The Nintendo NX is now dubbed the Nintendo Switch, and many of the rumors about the upcoming game system’s capabilities have been confirmed through a snappy reveal video posted this morning. While the video showed happy people carrying the new home/portable hybrid system and playing games on airplanes, at parties, and with friends, it also didn’t show anyone doing anything largely expected from a modern, portable display: touching it.
Does this mean that the system’s primary portable screen does not support touch? Ars sent that question directly to Nintendo of America and received this statement in response: “We have nothing to report on this subject. We will make additional announcements about the Nintendo Switch hardware later before the product launch.”
Special, right? It doesn’t bode well for the touch functionality on the Switch, nor the fact that Nintendo could have easily inserted a half-second moment from the gamers of its videos tapping the thing even once. That didn’t happen. Does this mean the Nintendo touch era is over?
Blame the dock
As far as console gaming goes, the answer seems to be yes.
The Nintendo Switch ad doesn’t show anyone using touch controls because of a clear mandate for games on the system: that they work even when the system’s massive screen is linked to a TV.
The main board of the system resides in the screen unit, which is designed in such a way that people can grab their game in progress and continue playing on the go, without pausing the action for a moment. As the video shows, a gamer grabs the screen so that he can hold his Zelda habit while walking his dog.
But unlike the DS, 3DS, or Wii U, this isn’t a multi-screen system. In this video, when the Nintendo Switch is connected to a television to play on a larger screen, the portable screen turns off and the game is redirected to the screen connected to the Nintendo Switch dock.
With this use case, every Nintendo Switch game will have to support controls for players who don’t have a screen in their hand. Even if the Nintendo Switch launches with some sort of surprising touchscreen functionality, gamemakers who want to lay back on the couch will have to cater to the new Joy-Con pads or the Nintendo Switch Pro Controller, which resembles the classic Wii. controller Pro line.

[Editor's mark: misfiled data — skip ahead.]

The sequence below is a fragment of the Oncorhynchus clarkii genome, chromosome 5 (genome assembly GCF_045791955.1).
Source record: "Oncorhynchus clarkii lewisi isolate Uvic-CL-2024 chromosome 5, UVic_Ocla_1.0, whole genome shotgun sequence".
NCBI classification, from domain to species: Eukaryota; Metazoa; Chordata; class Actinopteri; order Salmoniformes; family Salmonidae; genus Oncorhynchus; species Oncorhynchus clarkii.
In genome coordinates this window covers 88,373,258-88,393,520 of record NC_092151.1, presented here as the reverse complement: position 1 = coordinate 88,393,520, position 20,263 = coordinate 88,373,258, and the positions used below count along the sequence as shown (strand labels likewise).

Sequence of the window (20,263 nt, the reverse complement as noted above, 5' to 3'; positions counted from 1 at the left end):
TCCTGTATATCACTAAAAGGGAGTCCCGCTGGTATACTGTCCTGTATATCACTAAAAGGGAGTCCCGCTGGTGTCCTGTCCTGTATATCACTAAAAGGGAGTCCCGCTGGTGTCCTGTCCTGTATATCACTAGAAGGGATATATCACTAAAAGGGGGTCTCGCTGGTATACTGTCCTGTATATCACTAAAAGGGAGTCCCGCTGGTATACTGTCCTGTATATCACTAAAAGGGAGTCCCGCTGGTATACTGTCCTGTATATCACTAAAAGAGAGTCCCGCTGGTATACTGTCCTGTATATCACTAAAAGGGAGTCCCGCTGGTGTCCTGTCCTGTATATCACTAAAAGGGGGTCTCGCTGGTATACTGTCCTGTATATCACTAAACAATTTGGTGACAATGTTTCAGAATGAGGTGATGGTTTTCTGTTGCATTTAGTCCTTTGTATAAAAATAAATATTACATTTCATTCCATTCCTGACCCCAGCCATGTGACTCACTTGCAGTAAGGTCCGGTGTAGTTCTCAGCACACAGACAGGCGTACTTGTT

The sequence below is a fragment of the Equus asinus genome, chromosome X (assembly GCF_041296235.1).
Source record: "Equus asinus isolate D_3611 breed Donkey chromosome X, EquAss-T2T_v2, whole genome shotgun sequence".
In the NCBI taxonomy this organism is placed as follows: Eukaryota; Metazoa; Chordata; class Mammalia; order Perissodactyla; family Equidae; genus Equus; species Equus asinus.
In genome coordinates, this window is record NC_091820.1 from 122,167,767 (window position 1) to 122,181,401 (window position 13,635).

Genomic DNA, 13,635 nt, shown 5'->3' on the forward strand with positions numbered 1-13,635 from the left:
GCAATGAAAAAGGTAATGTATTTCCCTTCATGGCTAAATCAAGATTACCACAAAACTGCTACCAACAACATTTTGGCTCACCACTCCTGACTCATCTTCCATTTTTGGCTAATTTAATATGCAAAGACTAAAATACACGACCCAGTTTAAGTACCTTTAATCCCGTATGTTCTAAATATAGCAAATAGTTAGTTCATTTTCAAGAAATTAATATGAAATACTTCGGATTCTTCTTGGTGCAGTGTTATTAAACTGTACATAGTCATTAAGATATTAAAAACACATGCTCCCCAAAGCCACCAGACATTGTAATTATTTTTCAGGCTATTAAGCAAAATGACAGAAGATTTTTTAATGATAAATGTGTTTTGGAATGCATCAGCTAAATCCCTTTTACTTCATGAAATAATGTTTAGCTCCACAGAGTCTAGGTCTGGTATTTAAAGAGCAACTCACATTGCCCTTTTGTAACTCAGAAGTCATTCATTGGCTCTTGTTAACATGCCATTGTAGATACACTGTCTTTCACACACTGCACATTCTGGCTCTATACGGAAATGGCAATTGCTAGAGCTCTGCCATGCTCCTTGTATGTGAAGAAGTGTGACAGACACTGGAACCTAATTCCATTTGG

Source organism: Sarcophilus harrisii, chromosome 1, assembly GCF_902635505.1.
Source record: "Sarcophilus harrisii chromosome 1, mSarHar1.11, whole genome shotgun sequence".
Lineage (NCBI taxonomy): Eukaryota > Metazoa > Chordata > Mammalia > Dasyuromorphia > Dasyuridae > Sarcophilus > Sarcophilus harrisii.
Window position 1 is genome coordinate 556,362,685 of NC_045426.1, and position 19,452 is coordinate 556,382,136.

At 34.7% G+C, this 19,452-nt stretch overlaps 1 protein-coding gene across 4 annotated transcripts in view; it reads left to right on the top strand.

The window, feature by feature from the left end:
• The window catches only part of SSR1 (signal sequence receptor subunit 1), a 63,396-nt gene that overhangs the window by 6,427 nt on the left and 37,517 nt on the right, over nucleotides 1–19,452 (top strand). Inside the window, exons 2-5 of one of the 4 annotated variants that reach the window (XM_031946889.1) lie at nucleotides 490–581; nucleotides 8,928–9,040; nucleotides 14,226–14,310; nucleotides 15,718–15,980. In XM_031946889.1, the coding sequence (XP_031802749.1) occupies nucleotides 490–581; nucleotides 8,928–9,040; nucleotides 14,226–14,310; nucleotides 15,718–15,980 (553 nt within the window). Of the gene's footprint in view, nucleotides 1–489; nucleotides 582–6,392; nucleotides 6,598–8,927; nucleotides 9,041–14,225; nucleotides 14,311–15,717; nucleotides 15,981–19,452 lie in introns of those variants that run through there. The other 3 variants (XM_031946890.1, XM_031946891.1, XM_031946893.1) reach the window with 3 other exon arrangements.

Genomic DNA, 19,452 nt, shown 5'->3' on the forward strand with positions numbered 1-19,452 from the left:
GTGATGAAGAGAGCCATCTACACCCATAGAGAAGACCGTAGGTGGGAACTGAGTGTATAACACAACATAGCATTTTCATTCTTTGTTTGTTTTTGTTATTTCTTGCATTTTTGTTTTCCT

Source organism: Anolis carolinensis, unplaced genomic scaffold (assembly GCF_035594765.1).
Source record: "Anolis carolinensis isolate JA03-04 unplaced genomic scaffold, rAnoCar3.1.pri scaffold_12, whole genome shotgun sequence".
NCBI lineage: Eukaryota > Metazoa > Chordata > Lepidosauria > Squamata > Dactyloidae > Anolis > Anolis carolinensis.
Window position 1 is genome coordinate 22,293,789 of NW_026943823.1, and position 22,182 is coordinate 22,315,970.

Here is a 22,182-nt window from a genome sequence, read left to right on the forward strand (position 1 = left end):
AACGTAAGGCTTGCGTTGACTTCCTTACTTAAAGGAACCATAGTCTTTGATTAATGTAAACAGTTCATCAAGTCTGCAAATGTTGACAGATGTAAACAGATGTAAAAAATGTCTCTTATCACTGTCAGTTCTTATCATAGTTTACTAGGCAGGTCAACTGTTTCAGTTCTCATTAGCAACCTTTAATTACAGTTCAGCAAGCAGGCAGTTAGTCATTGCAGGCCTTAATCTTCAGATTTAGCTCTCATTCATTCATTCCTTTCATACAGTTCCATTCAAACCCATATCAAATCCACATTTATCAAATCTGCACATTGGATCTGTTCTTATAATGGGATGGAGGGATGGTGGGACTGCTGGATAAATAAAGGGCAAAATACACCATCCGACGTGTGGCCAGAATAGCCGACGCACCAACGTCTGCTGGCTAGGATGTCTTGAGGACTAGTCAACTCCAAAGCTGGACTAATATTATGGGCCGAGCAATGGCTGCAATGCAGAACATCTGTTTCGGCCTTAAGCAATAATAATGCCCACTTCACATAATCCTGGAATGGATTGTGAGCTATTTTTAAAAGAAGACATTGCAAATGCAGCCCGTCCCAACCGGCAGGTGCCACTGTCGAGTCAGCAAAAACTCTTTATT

The lack of dual-screen functionality is curious, as the Nintendo Switch otherwise resembles a Wii U, as in, a system that revolves around a giant, portable screen surrounded by buttons. The difference, of course, is that the Switch’s controllers pop off for easy gaming on the go or for handheld play without a screen. In Nintendo’s eyes, sharing a relatively small portable screen with a friend is tight enough. It wouldn’t help if one of those players choked the screen with their fingers.
And if Nintendo really wants this system to be used on the go and shared with friends, it might be silly for games to include touchscreen features that only work when a second screen is nearby.
End of the touch-and-waggle era?
Some of Nintendo’s smartest games of the past 12 years have shined mainly for their touchscreen controls. If touchscreen gaming isn’t an option on the Switch, that era is over for Nintendo, almost relinquished to Apple and other smartphone and tablet makers. Based on statements to shareholders, Nintendo is committed to focusing both its portable and home development efforts on the Nintendo Switch from now on. (This means no “4DS” portable hardware shows up.)
So the only exception is Nintendo’s choice to finally embrace smartphone platforms, which started with the disappointing miitomo but should definitely explode at some point Super Mario Run launches in Dec. Touch-friendly series Animal Crossing and fire emblem are expected to land on smartphones next year, and could mean the possible cessation of touching the Nintendo Switch Lake good Nintendo-made touchscreen games coming to smartphones.
Some touchscreen features could very well appear on Nintendo Switch in the coming weeks or months. After all, every rumor and speculative report about the system seemed to unanimously agree that touch was coming. Capacitive touch sensors can be bought terribly cheaply when produced to scale, so the amount of money saved by removing those touch panels doesn’t seem significant, and they can support finger taps to get around the system menus, for example (a la the 3DS and Wii U). ). Perhaps Nintendo will go so far as to promote mobile-only games and apps for the device, so as not to restrict indie and app makers that rely on touch interfaces.
But the system’s TV dock requirement is pretty telling. This won’t become a giant remote for your favorite video streaming apps, for example. What’s more, the big gimmick on display with Nintendo Switch isn’t about how you handle your games; this makes it easier to take them with you, play and share them, wherever and with whomever. No waddling, no touch, no heart rate sensor and no other input gimmickry.
List image by Nintendo